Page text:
abstract class Monotreme : Animal {}
class Monotreme<T> : Monotreme where T : Mammal, ILayEggs { }
That means we can new up monotremes like this:
var platypus = new Monotreme<DuckBilledPlatypus>();
var spinyAnteater = new Monotreme<SpinyAnteater>();
But there's something missing. There's the poetic comparison that the author makes between this whole kludge and a nation that has two people.
interface IAmLikeANationThatHasTwoPeople {}
which decorates the Monotremata order, consisting solely of platypi and anteaters, which is a just a bunch of Monotremes:
class Monotremata : List<Monotreme>, IAmLikeANationThatHasTwoPeople
    List<DuckBilledPlatypus> _platypi { get; set; }
    List<SpinyAnteater> _spinyAnteaters { get; set; }
With this hierarchical scaffolding firmly in place, zoologists can continue classifying weird animals thus:
void Classify()
    var classifiedAnimals = new List();
    Animal bear = new Mammal();
    Animal snake = new Reptile();

    var platypus = new Monotreme<DuckBilledPlatypus>();
    var spinyAnteater = new Monotreme<SpinyAnteater>();

    var monotremata = new Monotremata

"Platypi have been laying eggs and suckling their young for millions of years before there were any zoologists to come along and declare it illegal. The real mystery, the real enigma, is how mature, objective, trained scientific observers can blame their own goof on a poor innocent platypus.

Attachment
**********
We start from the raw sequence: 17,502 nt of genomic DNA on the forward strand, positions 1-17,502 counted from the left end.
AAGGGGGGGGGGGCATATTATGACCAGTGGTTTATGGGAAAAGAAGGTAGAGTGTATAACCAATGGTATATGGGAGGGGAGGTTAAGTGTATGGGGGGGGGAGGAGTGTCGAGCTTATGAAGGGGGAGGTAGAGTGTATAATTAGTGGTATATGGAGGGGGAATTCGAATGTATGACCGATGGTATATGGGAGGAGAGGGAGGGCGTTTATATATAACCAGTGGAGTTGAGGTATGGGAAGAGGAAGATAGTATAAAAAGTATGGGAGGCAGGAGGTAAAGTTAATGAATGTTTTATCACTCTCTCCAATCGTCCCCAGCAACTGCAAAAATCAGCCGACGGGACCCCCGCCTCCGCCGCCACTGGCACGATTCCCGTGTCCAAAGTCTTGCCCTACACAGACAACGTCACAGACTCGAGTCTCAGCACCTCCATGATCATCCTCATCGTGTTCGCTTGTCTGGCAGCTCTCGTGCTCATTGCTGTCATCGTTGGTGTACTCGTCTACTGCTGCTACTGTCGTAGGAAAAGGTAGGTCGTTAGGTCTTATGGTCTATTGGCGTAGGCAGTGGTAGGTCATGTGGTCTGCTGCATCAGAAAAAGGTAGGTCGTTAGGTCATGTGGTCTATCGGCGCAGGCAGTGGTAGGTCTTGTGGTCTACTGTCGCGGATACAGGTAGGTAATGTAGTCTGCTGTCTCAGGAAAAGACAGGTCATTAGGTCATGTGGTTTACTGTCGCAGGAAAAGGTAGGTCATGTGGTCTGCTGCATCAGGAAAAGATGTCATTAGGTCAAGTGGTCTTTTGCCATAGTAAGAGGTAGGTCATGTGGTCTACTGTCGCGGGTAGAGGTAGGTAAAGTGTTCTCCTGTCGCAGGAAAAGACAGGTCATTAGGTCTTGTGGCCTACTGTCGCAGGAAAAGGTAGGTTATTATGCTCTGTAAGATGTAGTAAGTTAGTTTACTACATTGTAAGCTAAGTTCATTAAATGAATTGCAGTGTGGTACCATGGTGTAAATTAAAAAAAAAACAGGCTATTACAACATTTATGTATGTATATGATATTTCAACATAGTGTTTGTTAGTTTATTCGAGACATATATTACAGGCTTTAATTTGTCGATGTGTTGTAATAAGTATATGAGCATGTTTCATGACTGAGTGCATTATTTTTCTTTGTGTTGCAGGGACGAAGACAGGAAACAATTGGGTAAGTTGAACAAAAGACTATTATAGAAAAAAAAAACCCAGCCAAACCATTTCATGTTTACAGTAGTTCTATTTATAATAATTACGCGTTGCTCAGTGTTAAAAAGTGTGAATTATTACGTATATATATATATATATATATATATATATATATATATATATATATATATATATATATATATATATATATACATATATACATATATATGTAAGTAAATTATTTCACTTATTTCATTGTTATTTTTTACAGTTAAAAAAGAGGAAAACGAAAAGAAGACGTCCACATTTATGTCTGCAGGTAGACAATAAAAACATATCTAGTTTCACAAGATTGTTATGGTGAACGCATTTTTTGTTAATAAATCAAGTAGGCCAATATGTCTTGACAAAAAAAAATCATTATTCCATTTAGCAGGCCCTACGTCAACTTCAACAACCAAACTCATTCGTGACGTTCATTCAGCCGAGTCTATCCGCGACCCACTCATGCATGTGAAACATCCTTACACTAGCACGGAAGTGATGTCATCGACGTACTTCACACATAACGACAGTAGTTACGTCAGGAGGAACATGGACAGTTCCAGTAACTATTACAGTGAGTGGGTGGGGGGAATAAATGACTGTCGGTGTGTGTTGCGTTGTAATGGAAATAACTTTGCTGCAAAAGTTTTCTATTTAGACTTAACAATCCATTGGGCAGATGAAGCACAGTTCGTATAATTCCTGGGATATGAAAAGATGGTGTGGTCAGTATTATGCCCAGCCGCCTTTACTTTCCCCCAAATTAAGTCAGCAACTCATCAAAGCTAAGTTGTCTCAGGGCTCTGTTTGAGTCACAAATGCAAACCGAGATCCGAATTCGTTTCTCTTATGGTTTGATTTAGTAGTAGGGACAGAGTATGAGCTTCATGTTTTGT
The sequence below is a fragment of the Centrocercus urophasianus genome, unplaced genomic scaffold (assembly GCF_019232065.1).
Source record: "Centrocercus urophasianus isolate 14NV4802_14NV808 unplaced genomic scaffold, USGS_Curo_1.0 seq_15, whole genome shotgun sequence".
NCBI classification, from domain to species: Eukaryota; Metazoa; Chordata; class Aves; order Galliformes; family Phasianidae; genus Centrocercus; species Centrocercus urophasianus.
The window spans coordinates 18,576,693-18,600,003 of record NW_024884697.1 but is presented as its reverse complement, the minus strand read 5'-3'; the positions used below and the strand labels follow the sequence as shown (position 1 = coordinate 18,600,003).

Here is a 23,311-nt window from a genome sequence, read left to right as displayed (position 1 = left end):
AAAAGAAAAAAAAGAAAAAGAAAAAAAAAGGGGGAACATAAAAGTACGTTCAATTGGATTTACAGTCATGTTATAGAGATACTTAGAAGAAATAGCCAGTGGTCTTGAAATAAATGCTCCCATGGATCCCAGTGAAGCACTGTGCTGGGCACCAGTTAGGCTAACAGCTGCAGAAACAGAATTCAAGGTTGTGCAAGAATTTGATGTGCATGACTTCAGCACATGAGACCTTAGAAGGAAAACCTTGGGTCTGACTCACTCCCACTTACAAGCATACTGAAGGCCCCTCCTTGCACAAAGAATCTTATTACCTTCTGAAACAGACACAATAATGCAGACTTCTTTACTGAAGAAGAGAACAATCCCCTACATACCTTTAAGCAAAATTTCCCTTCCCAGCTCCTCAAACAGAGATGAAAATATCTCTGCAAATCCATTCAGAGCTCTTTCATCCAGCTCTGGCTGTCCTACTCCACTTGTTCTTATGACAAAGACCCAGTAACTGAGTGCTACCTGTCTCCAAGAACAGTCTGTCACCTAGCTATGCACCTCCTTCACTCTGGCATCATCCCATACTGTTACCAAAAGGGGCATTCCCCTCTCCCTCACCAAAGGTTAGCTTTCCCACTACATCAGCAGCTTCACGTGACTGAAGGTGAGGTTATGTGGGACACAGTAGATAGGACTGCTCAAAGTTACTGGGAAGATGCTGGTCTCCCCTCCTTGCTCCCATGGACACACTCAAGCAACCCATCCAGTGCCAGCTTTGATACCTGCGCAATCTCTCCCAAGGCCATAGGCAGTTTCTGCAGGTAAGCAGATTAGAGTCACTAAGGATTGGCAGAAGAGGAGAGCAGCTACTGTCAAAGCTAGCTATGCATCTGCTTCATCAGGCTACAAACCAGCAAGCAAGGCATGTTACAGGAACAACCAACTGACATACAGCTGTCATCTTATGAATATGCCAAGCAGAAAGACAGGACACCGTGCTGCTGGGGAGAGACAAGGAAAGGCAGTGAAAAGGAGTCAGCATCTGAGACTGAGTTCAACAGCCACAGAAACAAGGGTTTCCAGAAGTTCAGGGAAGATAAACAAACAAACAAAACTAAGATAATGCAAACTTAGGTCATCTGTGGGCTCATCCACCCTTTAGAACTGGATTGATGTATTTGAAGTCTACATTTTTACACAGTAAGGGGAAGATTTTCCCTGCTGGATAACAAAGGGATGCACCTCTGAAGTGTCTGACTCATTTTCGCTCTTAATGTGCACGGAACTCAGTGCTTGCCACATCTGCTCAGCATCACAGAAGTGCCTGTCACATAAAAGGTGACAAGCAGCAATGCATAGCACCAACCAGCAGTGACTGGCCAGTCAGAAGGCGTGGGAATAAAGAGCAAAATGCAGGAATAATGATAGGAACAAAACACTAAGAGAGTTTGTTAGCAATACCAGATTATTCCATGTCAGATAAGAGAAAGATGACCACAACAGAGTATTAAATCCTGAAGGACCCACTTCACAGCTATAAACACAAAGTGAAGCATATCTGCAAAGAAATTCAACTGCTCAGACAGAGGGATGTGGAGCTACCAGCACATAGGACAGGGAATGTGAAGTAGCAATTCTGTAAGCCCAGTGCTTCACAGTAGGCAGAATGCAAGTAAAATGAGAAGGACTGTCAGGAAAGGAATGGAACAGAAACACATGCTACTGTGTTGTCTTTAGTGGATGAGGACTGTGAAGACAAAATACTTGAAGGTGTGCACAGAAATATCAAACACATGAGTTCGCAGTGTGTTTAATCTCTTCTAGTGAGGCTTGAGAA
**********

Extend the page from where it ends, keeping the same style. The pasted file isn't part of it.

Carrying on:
The world comes to us in an endless stream of puzzle pieces that we would like to think all fit together somehow, but that in fact never do. There are always some pieces like platypi that don't fit and we can either ignore these pieces or we can give them silly explanations or we can take the whole puzzle apart and try other ways of assembling it that will include more of them."

Copyright warning!

Please, if you use this code for commercial purposes, say in some zoo or vet app or something, give credit where credit is due. That's a joke, by the way.

Wednesday, September 7, 2011

How to be an unemployed .Net developer

"You're just another asshole with a resumé!"

Don't watch "The Company Men" when you're 'in-between' jobs. Nothing to do with making you more demoralized or anything like that. It's just not a very good movie. It's full of whingey business types who think they're owed a (very high standard of) living by The Man. And then they get to indulge a hard-hat wearing, toolbelt-toting, Kevin Costner-baiting, blue-collar-having fetish. Because that's real work, that's honest work. Anyway, don't watch it: that's my advice.